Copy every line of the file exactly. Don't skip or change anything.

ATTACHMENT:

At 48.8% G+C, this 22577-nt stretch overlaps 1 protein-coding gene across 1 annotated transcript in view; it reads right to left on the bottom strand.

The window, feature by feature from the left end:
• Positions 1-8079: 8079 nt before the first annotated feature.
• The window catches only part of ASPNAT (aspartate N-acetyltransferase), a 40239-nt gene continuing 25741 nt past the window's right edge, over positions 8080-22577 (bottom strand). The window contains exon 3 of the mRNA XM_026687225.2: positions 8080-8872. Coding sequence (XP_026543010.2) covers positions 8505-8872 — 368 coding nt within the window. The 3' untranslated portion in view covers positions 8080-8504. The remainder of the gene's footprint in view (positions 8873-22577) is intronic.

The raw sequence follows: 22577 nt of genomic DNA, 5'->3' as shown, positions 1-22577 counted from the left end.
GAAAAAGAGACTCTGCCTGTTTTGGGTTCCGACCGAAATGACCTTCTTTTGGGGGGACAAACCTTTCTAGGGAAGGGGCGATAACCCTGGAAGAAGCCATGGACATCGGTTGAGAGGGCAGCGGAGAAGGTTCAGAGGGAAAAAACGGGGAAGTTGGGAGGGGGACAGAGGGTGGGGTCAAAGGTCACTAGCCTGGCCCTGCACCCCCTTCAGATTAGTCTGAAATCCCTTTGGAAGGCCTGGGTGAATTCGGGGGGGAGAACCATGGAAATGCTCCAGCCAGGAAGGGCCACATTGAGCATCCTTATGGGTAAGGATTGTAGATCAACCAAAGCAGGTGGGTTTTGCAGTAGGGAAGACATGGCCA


At 48.8% G+C, this 22577-nt stretch overlaps 1 protein-coding gene across 1 annotated transcript in view; it reads right to left on the bottom strand.

The window, feature by feature from the left end:
• Positions 1-8079: 8079 nt before the first annotated feature.
• The window catches only part of ASPNAT (aspartate N-acetyltransferase), a 40239-nt gene continuing 25741 nt past the window's right edge, over positions 8080-22577 (bottom strand). The window contains exon 3 of the mRNA XM_026687225.2: positions 8080-8872. Coding sequence (XP_026543010.2) covers positions 8505-8872 — 368 coding nt within the window. The 3' untranslated portion in view covers positions 8080-8504. The remainder of the gene's footprint in view (positions 8873-22577) is intronic.

The raw sequence follows: 22577 nt of genomic DNA, 5'->3' as shown, positions 1-22577 counted from the left end.
GAAAAAGAGACTCTGCCTGTTTTGGGTTCCGACCGAAATGACCTTCTTTTGGGGGGACAAACCTTTCTAGGGAAGGGGCGATAACCCTGGAAGAAGCCATGGACATCGGTTGAGAGGGCAGCGGAGAAGGTTCAGAGGGAAAAAACGGGGAAGTTGGGAGGGGGACAGAGGGTGGGGTCAAAGGTCACTAGCCTGGCCCTGCACCCCCTTCAGATTAGTCTGAAATCCCTTTGGAAGGCCTGGGTGAATTCGGGGGGGAGAACCATGGAAATGCTCCAGCCAGGAAGGGCCACATTGAGCATCCTTATGGGTAAGGATTGTAGATCAACCAAAGCAGGTGGGTTTTGCAGTAGGGAAGACATGGCCA